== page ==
Juneau’s Recycling Center and Household Hazardous Waste Facility at 5600 Tonsgurd Court. (City and Borough of Juneau photo)
Recycleworks stops accepting dropoffs temporarily due to equipment failure

Manager of city facility hopes operations can resume by early next week

People staying at the city’s cold weather emergency shelter during its final night of operation board a bus bound for the Glory Hall and other locations in town early Tuesday morning. In the background are tour buses that a company says were broken into and damaged during the winter by people staying at the shelter, and one of the first cruise ships of the season. (Mark Sabbatini / Juneau Empire)
Juneau’s homeless head outdoors with no official place to camp as warming shelter closes for season

“Everybody’s frantic. They’re probably all going to be sleeping on the streets by the stores again.”

The Anchorage band Big Chimney Barn Dance performs in the main ballroom of Centennial Hall on Sunday night near the end of the 49th Annual Alaska Folk Festival. (Mark Sabbatini / Juneau Empire)
49th annual Alaska Folk Festival ends with promise of an ‘epic’ 50th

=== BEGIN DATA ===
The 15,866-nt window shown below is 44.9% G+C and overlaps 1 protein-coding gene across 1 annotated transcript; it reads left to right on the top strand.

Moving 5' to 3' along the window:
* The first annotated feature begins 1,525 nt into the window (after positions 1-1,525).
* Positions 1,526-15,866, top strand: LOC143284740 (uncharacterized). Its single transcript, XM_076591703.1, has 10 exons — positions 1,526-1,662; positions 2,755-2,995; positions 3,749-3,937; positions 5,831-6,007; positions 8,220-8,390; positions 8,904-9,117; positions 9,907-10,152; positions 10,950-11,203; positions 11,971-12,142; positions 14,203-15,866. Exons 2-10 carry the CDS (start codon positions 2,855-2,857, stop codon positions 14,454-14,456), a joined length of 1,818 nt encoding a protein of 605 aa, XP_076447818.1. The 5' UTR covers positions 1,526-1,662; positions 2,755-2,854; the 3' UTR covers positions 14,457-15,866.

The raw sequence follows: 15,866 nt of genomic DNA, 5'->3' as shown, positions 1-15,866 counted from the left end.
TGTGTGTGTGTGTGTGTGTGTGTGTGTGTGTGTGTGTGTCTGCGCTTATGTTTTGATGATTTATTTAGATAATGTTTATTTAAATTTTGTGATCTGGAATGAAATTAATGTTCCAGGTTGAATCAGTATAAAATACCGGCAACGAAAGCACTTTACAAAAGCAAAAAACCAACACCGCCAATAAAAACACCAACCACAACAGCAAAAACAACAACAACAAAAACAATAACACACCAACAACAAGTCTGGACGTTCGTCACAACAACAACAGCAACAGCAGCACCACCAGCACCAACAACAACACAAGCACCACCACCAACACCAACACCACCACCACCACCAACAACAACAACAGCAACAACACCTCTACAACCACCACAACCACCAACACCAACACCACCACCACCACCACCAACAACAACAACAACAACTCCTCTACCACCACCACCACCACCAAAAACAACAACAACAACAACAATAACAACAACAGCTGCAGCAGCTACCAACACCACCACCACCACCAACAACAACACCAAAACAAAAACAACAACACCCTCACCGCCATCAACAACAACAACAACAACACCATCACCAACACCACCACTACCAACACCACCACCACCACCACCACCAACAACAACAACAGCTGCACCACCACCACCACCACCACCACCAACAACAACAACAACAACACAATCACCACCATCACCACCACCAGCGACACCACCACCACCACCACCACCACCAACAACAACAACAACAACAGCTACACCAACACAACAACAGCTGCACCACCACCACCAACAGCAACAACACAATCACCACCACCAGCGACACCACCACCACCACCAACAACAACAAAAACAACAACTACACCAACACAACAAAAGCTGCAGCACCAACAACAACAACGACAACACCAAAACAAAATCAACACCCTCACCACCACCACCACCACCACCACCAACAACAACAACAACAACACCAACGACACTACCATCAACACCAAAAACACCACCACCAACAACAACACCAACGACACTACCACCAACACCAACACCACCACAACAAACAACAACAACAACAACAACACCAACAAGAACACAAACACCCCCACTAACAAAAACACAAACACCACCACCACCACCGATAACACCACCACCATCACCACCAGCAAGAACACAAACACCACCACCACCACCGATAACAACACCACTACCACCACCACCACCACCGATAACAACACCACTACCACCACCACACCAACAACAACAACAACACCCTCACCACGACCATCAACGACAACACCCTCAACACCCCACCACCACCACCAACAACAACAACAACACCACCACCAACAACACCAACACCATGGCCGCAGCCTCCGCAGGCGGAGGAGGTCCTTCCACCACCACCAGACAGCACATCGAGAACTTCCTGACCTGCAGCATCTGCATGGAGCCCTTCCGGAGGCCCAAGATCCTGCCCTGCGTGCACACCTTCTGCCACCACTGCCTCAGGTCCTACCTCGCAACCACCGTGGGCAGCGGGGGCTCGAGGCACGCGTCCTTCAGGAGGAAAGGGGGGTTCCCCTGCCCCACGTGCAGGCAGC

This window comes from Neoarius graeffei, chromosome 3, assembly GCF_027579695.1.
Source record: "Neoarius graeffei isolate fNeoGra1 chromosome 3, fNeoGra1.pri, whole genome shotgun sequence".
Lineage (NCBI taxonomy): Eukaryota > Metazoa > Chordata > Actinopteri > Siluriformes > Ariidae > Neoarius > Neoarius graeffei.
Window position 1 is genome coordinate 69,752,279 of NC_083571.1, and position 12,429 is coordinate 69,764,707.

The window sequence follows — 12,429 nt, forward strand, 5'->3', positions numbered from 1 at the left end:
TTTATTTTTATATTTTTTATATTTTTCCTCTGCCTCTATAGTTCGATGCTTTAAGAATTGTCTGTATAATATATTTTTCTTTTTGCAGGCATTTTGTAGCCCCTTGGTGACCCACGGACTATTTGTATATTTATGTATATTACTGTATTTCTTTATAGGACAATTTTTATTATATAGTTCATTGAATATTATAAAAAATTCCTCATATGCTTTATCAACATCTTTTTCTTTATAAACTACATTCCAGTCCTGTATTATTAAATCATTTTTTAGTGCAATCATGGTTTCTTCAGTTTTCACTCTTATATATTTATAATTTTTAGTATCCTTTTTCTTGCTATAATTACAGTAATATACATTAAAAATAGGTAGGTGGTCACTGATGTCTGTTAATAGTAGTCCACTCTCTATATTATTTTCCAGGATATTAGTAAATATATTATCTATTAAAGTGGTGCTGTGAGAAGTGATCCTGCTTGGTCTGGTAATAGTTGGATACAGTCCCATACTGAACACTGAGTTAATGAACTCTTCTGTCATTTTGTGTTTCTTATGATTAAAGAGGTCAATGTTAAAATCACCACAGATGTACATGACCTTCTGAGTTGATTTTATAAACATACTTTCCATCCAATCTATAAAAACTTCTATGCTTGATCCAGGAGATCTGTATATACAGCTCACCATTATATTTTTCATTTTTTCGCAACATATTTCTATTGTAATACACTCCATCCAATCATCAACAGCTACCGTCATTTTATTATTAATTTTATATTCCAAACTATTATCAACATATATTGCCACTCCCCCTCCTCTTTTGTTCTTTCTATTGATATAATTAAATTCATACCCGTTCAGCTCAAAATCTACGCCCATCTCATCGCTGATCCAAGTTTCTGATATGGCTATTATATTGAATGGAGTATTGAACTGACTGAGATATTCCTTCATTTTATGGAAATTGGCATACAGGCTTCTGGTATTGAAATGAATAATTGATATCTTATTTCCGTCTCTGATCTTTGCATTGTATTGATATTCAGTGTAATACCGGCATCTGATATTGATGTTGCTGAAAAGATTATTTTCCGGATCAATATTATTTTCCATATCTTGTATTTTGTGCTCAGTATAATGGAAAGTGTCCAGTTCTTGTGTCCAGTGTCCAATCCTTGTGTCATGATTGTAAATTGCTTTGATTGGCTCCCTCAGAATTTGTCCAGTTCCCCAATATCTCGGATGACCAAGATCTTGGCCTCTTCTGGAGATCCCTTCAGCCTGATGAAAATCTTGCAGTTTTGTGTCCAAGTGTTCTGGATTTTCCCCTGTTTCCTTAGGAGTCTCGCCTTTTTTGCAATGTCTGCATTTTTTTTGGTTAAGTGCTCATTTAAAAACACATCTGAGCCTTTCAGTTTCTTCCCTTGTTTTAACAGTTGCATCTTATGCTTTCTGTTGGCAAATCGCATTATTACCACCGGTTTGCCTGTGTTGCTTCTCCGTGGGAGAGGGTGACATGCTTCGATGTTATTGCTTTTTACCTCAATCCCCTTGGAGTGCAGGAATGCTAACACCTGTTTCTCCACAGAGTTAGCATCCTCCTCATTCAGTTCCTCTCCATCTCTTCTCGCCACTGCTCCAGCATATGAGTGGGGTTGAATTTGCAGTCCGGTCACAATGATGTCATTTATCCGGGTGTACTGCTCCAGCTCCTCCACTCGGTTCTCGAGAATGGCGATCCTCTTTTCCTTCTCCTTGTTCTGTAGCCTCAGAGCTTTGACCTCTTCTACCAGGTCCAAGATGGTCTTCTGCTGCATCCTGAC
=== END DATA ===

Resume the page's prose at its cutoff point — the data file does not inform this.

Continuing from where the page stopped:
Weeklong event remains free after nearly a half-century “which is unheard of,” board president says.

Students leave the Marie Drake Building, which houses local alternative education offerings including the HomeBRIDGE correspondence program, on April 4. (Mark Sabbatini / Juneau Empire file photo)
Educators and lawmakers trying to determine impacts, next steps of ruling denying state funds for homeschoolers

“Everybody wants to make sure there’s a way to continue supporting homeschool families,” Kiehl says.

(Michael Penn / Juneau Empire file photo)
Police calls for Sunday, April 14, 2024

This report contains public information from law enforcement and public safety agencies.

TJ Beers holds a sign to advocate for the rights of people experiencing homelessness outside the state Capitol on April 9. Beers was homeless for four years and in three states. “I don’t know how I survived,” he said. (Claire Stremple/Alaska Beacon)
Lawmakers weigh whether to reduce or acknowledge rights of growing Alaska homeless population

As cities try to house people, Dunleavy’s protest bill would further criminalize them, advocates say.

(Michael Penn / Juneau Empire file photo)
Police calls for Saturday, April 13, 2024

This report contains public information from law enforcement and public safety agencies.

Most Read